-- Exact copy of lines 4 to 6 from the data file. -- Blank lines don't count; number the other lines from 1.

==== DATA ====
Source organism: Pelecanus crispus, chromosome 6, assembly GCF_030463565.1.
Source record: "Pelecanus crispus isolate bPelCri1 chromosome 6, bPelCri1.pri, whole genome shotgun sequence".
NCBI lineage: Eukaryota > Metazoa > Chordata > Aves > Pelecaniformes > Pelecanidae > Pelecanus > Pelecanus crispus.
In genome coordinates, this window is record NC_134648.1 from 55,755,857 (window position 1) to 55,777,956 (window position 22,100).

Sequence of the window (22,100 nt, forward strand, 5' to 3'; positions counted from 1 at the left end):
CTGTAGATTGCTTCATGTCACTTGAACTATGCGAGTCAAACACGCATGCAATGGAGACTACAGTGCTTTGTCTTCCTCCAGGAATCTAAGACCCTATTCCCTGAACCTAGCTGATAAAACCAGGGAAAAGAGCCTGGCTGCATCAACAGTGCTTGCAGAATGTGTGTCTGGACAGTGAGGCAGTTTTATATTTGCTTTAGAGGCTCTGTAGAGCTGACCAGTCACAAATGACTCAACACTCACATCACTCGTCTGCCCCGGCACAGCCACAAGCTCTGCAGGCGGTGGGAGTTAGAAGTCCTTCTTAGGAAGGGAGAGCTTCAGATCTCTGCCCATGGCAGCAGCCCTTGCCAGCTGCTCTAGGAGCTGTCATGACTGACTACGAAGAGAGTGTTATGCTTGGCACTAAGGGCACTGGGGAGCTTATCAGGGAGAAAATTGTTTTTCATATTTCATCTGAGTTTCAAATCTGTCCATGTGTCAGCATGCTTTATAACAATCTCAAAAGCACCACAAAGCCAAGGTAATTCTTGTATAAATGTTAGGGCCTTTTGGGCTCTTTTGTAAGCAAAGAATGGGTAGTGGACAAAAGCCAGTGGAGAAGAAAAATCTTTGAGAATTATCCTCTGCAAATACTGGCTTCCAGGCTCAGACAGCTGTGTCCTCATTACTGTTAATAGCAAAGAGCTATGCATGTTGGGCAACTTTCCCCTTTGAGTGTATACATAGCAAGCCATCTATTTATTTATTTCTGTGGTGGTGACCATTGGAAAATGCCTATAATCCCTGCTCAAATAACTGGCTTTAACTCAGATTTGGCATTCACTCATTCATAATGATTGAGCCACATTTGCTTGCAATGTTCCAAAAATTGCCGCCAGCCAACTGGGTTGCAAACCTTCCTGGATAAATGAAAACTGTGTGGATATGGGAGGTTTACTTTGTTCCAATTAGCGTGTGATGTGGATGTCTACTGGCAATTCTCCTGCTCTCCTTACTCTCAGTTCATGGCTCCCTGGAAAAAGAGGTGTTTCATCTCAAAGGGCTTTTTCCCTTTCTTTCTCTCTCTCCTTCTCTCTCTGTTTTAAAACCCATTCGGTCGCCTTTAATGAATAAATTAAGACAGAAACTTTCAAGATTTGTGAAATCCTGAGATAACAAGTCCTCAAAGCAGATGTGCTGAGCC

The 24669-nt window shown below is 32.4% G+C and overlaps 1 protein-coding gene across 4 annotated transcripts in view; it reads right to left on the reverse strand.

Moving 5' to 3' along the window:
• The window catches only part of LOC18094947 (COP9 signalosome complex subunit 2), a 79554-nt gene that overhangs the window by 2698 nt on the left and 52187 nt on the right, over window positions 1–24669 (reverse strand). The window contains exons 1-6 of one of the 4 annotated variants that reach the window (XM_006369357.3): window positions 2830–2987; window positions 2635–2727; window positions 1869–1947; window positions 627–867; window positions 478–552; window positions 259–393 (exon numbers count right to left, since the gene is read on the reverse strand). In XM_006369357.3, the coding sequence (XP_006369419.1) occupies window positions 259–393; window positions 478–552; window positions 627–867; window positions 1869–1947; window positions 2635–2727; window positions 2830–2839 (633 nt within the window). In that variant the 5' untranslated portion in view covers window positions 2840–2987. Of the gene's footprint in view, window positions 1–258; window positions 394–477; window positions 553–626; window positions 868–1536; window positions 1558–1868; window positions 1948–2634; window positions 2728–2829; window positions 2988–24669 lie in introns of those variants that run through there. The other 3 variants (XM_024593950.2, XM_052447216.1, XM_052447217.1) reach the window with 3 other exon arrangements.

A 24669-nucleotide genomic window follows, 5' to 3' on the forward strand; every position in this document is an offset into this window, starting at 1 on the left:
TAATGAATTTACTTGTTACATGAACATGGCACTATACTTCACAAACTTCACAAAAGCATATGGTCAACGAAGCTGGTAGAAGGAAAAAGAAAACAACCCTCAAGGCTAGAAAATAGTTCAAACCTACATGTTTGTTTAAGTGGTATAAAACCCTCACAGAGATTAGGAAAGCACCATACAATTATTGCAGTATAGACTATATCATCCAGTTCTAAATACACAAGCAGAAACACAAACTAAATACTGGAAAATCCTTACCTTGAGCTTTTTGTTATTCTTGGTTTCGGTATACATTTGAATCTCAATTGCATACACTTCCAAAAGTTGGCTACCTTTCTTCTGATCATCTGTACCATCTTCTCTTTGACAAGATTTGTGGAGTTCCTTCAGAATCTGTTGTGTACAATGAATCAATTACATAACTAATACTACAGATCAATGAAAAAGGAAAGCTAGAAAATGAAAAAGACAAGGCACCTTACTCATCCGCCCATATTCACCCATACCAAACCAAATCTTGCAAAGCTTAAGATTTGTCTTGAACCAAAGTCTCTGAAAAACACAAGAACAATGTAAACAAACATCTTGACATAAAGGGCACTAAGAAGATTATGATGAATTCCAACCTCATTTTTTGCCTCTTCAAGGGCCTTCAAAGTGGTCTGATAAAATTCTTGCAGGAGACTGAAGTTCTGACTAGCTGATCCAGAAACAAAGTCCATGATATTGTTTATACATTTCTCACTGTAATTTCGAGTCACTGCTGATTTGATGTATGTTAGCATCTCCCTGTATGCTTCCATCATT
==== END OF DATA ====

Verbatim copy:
In genome coordinates, this window is record NC_134648.1 from 55,755,857 (window position 1) to 55,777,956 (window position 22,100).

Sequence of the window (22,100 nt, forward strand, 5' to 3'; positions counted from 1 at the left end):
CTGTAGATTGCTTCATGTCACTTGAACTATGCGAGTCAAACACGCATGCAATGGAGACTACAGTGCTTTGTCTTCCTCCAGGAATCTAAGACCCTATTCCCTGAACCTAGCTGATAAAACCAGGGAAAAGAGCCTGGCTGCATCAACAGTGCTTGCAGAATGTGTGTCTGGACAGTGAGGCAGTTTTATATTTGCTTTAGAGGCTCTGTAGAGCTGACCAGTCACAAATGACTCAACACTCACATCACTCGTCTGCCCCGGCACAGCCACAAGCTCTGCAGGCGGTGGGAGTTAGAAGTCCTTCTTAGGAAGGGAGAGCTTCAGATCTCTGCCCATGGCAGCAGCCCTTGCCAGCTGCTCTAGGAGCTGTCATGACTGACTACGAAGAGAGTGTTATGCTTGGCACTAAGGGCACTGGGGAGCTTATCAGGGAGAAAATTGTTTTTCATATTTCATCTGAGTTTCAAATCTGTCCATGTGTCAGCATGCTTTATAACAATCTCAAAAGCACCACAAAGCCAAGGTAATTCTTGTATAAATGTTAGGGCCTTTTGGGCTCTTTTGTAAGCAAAGAATGGGTAGTGGACAAAAGCCAGTGGAGAAGAAAAATCTTTGAGAATTATCCTCTGCAAATACTGGCTTCCAGGCTCAGACAGCTGTGTCCTCATTACTGTTAATAGCAAAGAGCTATGCATGTTGGGCAACTTTCCCCTTTGAGTGTATACATAGCAAGCCATCTATTTATTTATTTCTGTGGTGGTGACCATTGGAAAATGCCTATAATCCCTGCTCAAATAACTGGCTTTAACTCAGATTTGGCATTCACTCATTCATAATGATTGAGCCACATTTGCTTGCAATGTTCCAAAAATTGCCGCCAGCCAACTGGGTTGCAAACCTTCCTGGATAAATGAAAACTGTGTGGATATGGGAGGTTTACTTTGTTCCAATTAGCGTGTGATGTGGATGTCTACTGGCAATTCTCCTGCTCTCCTTACTCTCAGTTCATGGCTCCCTGGAAAAAGAGGTGTTTCATCTCAAAGGGCTTTTTCCCTTTCTTTCTCTCTCTCCTTCTCTCTCTGTTTTAAAACCCATTCGGTCGCCTTTAATGAATAAATTAAGACAGAAACTTTCAAGATTTGTGAAATCCTGAGATAACAAGTCCTCAAAGCAGATGTGCTGAGCC